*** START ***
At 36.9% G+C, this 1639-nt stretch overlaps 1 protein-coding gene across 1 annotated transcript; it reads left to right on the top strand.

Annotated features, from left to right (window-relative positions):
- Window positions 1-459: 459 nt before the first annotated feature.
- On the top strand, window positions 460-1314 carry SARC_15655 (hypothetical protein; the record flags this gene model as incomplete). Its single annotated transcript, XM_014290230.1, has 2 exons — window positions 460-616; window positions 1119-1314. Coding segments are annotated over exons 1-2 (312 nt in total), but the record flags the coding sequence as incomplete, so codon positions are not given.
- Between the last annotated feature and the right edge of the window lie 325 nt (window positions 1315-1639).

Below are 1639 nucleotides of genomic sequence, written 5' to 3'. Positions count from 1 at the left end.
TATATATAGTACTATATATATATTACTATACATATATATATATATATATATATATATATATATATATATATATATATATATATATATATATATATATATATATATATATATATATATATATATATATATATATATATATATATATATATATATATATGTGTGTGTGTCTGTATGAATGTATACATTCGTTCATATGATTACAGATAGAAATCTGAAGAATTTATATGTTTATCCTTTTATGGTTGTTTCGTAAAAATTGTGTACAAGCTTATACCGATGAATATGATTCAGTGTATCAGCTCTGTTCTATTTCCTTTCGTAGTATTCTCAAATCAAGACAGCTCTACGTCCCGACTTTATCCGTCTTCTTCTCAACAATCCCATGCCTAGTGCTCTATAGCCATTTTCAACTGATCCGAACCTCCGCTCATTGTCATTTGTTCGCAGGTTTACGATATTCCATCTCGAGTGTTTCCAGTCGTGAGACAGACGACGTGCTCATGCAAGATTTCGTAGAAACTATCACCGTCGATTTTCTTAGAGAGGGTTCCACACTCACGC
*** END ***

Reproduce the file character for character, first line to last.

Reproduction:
At 36.9% G+C, this 1639-nt stretch overlaps 1 protein-coding gene across 1 annotated transcript; it reads left to right on the top strand.

Annotated features, from left to right (window-relative positions):
- Window positions 1-459: 459 nt before the first annotated feature.
- On the top strand, window positions 460-1314 carry SARC_15655 (hypothetical protein; the record flags this gene model as incomplete). Its single annotated transcript, XM_014290230.1, has 2 exons — window positions 460-616; window positions 1119-1314. Coding segments are annotated over exons 1-2 (312 nt in total), but the record flags the coding sequence as incomplete, so codon positions are not given.
- Between the last annotated feature and the right edge of the window lie 325 nt (window positions 1315-1639).

Below are 1639 nucleotides of genomic sequence, written 5' to 3'. Positions count from 1 at the left end.
TATATATAGTACTATATATATATTACTATACATATATATATATATATATATATATATATATATATATATATATATATATATATATATATATATATATATATATATATATATATATATATATATATATATATATATATATATATATATATATATATATGTGTGTGTGTCTGTATGAATGTATACATTCGTTCATATGATTACAGATAGAAATCTGAAGAATTTATATGTTTATCCTTTTATGGTTGTTTCGTAAAAATTGTGTACAAGCTTATACCGATGAATATGATTCAGTGTATCAGCTCTGTTCTATTTCCTTTCGTAGTATTCTCAAATCAAGACAGCTCTACGTCCCGACTTTATCCGTCTTCTTCTCAACAATCCCATGCCTAGTGCTCTATAGCCATTTTCAACTGATCCGAACCTCCGCTCATTGTCATTTGTTCGCAGGTTTACGATATTCCATCTCGAGTGTTTCCAGTCGTGAGACAGACGACGTGCTCATGCAAGATTTCGTAGAAACTATCACCGTCGATTTTCTTAGAGAGGGTTCCACACTCACGC